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Hugo: Neither Fig Nor Grape
Hugo (Hugo Cabret in France) is American cinema’s latest valentine to Paris. Woody Allen’s Midnight in Paris won over French critics and audiences with its depiction of Lost Generation Paris. Now Martin Scorsese has adapted The Invention of Hugo Cabret, another portrait of post-WWI Paris. The French public doesn’t seem to know quite what to make of this film, though it’s not for a lack of affection for the director. France’s relationship with American movies is ambivalent and personal. The French love Allen’s Jewish humor, his New Yorkiness, and his Francophilia. They love Scorsese for his New Yorkiness, energy, and film scholarship. They love Quentin Tarantino for his snarkiness and kinetic style. On the other hand, Steven Spielberg’s films might be popular here but never loved (there’s even resentment of his “Hollywoodization” of the beloved Tin Tin). If Hugo has left audiences somewhat befuddled it’s because the film is, as the French say, ni figue, ni raisin—neither French, nor a true Scorsese film.
The first thing one notices is the actors. Scorsese has populated Paris with Englishmen: Ben Kingsley, Sacha Baron-Cohen and Christopher Lee. The characters look like they’re going to a dress-up party whose theme is Old Paris, but they don’t speak French or have French accents. Even the story has more to do with Dickens than anything French. The young orphan all alone in the big bad city amidst a menagerie of grotesque villains is typical of Victorian fiction, not the France of Hugo, Balzac, or Zola. It’s not surprising that the books cited by a literature-loving young girl in the film are mostly English.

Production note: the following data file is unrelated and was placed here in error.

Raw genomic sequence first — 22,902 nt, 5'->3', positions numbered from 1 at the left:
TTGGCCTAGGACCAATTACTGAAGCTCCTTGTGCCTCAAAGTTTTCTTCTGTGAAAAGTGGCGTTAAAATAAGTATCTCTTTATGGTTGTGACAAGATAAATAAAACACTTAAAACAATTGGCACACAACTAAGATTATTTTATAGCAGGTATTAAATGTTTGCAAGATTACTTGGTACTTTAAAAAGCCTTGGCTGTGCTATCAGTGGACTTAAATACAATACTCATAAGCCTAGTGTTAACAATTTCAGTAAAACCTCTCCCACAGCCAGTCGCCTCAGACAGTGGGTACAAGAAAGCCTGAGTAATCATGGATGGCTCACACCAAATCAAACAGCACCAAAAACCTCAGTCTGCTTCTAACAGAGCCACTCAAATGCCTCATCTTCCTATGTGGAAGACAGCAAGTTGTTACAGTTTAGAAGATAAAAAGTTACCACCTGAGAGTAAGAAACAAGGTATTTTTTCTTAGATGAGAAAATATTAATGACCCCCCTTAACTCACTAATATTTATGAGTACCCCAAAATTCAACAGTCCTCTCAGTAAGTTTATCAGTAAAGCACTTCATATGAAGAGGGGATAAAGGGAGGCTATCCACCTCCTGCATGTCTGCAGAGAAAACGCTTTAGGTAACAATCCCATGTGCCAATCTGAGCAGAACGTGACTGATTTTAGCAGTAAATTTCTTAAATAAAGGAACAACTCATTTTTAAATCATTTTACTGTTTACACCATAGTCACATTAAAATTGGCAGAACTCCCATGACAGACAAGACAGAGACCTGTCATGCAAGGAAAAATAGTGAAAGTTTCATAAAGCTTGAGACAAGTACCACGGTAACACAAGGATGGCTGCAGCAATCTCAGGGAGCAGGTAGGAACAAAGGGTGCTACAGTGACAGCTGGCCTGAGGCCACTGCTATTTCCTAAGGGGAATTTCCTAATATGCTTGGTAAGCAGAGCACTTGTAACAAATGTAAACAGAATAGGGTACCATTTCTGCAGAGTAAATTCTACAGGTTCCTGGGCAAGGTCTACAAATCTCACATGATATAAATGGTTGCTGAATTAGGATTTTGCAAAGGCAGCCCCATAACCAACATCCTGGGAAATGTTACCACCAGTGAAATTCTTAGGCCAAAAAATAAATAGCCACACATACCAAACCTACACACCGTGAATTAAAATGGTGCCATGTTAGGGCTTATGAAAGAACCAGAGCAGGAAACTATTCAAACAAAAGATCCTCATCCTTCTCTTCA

Asa Butterfield and Chloê Grace Moretz in Hugo. Photo courtesy of Paramount Pictures and GK Films.
Hugo tells the story of Hugo Cabret, a boy who’s been orphaned twice. His watchmaker father died in a fire, leaving him a broken automaton that in working condition is capable of writing—Hugo thinks his father has left him a secret message. The automaton is based on a real one that was mechanically programmed to write a few lines. Hugo is taken by his drunkard uncle to help run the giant clock in a Parisian railway station, and then he dies. Hugo winds up living alone in the mechanical innards of the clock, winding it up and maintaining it.